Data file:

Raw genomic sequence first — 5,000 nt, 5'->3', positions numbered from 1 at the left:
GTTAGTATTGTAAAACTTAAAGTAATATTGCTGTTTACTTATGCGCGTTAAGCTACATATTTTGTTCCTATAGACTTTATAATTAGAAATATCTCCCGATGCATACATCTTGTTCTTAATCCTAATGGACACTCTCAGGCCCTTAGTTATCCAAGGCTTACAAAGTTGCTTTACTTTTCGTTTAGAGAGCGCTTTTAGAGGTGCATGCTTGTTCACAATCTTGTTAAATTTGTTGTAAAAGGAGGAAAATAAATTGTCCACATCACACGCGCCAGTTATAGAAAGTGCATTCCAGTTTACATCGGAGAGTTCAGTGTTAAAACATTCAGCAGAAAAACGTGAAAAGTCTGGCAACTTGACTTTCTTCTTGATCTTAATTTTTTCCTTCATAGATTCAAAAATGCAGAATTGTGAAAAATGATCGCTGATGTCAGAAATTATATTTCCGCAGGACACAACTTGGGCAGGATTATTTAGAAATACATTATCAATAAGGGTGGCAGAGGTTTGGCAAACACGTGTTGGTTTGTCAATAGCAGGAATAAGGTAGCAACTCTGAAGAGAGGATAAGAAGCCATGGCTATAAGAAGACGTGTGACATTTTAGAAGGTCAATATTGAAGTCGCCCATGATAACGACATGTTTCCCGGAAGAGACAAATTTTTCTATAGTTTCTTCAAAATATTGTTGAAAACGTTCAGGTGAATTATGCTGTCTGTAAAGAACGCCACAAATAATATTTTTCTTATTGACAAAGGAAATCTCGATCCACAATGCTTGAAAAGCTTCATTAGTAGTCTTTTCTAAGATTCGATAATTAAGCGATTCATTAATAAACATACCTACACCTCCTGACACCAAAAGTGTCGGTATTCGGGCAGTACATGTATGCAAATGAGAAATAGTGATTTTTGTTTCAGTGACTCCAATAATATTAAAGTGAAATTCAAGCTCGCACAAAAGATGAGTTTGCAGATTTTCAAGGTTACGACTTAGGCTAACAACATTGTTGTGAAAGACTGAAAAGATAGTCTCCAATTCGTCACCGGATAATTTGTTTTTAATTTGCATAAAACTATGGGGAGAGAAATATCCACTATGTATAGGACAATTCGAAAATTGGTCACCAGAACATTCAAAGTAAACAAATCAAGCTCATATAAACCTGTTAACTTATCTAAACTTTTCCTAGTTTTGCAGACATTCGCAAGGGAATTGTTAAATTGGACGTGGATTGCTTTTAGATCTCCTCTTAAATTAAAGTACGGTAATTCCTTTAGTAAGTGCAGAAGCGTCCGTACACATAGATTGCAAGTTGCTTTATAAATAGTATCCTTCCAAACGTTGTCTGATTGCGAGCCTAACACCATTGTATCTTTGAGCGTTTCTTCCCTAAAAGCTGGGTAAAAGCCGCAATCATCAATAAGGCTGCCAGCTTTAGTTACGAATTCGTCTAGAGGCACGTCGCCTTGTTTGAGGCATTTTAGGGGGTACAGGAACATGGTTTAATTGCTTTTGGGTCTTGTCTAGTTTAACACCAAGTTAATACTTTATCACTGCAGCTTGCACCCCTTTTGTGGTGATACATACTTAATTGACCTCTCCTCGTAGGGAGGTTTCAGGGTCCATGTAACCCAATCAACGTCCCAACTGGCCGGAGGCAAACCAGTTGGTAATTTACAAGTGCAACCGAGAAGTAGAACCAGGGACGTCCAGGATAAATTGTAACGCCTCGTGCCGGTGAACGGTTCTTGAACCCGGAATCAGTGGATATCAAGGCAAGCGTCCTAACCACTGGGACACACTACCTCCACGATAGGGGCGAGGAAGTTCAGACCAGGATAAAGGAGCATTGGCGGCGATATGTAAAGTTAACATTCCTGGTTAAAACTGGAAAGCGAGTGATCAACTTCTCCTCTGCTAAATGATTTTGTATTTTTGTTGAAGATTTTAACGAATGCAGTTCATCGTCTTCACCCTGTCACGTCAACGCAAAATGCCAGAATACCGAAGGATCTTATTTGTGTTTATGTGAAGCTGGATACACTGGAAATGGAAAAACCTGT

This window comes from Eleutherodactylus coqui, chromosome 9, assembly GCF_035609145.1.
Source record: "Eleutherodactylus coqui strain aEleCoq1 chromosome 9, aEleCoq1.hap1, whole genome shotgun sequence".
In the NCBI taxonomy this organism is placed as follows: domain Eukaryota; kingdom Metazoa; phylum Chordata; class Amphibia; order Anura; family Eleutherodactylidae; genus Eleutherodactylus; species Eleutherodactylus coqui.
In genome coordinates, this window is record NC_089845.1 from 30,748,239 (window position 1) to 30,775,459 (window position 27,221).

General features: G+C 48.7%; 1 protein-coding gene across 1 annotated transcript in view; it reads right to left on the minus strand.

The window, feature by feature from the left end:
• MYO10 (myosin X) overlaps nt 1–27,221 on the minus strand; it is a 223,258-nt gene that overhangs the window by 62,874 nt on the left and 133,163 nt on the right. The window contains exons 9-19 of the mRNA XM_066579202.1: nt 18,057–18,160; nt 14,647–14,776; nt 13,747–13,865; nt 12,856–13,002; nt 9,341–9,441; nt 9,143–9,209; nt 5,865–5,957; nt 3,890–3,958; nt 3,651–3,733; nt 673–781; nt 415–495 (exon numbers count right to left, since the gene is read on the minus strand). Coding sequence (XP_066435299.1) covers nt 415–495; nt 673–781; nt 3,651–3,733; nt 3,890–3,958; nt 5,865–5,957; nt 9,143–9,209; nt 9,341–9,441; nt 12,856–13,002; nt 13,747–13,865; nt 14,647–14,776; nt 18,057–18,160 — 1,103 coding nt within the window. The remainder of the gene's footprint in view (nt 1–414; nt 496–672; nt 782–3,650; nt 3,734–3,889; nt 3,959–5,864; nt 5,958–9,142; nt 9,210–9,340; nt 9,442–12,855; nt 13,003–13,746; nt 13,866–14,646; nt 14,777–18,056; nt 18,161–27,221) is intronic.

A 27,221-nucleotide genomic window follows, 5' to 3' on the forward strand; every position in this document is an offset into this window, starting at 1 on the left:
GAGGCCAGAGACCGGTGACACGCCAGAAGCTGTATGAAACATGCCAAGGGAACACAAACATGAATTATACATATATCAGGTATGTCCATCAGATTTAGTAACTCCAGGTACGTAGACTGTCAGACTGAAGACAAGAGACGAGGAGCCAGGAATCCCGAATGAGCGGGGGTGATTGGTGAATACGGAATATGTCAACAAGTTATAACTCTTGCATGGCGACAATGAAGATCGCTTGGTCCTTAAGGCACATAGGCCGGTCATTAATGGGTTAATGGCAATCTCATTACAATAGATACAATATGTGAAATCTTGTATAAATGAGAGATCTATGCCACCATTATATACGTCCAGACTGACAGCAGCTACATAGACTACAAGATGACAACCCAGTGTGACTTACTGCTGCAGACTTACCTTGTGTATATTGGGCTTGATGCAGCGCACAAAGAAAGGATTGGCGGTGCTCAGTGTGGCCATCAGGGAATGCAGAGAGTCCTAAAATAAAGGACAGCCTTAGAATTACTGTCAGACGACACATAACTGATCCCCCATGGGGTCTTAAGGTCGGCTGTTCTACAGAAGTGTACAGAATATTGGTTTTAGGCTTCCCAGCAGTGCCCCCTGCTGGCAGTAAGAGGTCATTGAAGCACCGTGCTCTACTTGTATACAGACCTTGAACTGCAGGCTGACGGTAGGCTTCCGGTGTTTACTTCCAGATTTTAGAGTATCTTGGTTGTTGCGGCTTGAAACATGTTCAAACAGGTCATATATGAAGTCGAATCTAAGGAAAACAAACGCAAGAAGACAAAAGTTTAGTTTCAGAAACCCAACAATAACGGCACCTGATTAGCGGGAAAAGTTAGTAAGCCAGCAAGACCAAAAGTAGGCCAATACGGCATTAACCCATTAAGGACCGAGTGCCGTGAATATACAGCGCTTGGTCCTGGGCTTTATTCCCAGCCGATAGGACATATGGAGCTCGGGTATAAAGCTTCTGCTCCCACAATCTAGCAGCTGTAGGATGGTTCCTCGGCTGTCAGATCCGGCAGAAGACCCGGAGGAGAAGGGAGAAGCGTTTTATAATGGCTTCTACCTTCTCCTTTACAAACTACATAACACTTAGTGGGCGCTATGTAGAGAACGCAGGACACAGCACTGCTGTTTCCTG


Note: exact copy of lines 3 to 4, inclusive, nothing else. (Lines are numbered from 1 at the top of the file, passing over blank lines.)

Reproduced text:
This window comes from Eleutherodactylus coqui, chromosome 9, assembly GCF_035609145.1.
Source record: "Eleutherodactylus coqui strain aEleCoq1 chromosome 9, aEleCoq1.hap1, whole genome shotgun sequence".